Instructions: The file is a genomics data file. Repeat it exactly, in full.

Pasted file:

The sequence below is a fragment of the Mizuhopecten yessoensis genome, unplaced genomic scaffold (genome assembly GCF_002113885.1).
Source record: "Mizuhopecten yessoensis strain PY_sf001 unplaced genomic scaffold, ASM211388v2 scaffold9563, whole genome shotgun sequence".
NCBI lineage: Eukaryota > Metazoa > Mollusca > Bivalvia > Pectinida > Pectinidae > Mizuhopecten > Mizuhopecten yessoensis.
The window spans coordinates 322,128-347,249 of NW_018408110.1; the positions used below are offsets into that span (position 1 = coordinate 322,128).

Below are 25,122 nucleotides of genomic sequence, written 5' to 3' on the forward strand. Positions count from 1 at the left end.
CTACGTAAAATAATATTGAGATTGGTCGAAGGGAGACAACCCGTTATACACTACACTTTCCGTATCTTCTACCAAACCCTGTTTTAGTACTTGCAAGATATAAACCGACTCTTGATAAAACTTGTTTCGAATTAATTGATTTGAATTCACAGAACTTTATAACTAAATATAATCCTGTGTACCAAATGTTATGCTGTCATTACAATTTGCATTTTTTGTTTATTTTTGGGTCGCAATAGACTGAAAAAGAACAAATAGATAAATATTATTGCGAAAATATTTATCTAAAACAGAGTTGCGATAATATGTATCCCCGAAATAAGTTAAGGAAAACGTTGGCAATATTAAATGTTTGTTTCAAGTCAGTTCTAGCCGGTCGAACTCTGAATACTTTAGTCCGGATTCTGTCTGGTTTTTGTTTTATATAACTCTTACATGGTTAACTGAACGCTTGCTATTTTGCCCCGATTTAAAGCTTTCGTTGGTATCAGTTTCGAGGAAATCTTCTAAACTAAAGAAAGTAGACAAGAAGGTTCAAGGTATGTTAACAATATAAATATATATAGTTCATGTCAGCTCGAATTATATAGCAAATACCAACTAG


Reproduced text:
The sequence below is a fragment of the Mizuhopecten yessoensis genome, unplaced genomic scaffold (genome assembly GCF_002113885.1).
Source record: "Mizuhopecten yessoensis strain PY_sf001 unplaced genomic scaffold, ASM211388v2 scaffold9563, whole genome shotgun sequence".
NCBI lineage: Eukaryota > Metazoa > Mollusca > Bivalvia > Pectinida > Pectinidae > Mizuhopecten > Mizuhopecten yessoensis.
The window spans coordinates 322,128-347,249 of NW_018408110.1; the positions used below are offsets into that span (position 1 = coordinate 322,128).

Below are 25,122 nucleotides of genomic sequence, written 5' to 3' on the forward strand. Positions count from 1 at the left end.
CTACGTAAAATAATATTGAGATTGGTCGAAGGGAGACAACCCGTTATACACTACACTTTCCGTATCTTCTACCAAACCCTGTTTTAGTACTTGCAAGATATAAACCGACTCTTGATAAAACTTGTTTCGAATTAATTGATTTGAATTCACAGAACTTTATAACTAAATATAATCCTGTGTACCAAATGTTATGCTGTCATTACAATTTGCATTTTTTGTTTATTTTTGGGTCGCAATAGACTGAAAAAGAACAAATAGATAAATATTATTGCGAAAATATTTATCTAAAACAGAGTTGCGATAATATGTATCCCCGAAATAAGTTAAGGAAAACGTTGGCAATATTAAATGTTTGTTTCAAGTCAGTTCTAGCCGGTCGAACTCTGAATACTTTAGTCCGGATTCTGTCTGGTTTTTGTTTTATATAACTCTTACATGGTTAACTGAACGCTTGCTATTTTGCCCCGATTTAAAGCTTTCGTTGGTATCAGTTTCGAGGAAATCTTCTAAACTAAAGAAAGTAGACAAGAAGGTTCAAGGTATGTTAACAATATAAATATATATAGTTCATGTCAGCTCGAATTATATAGCAAATACCAACTAG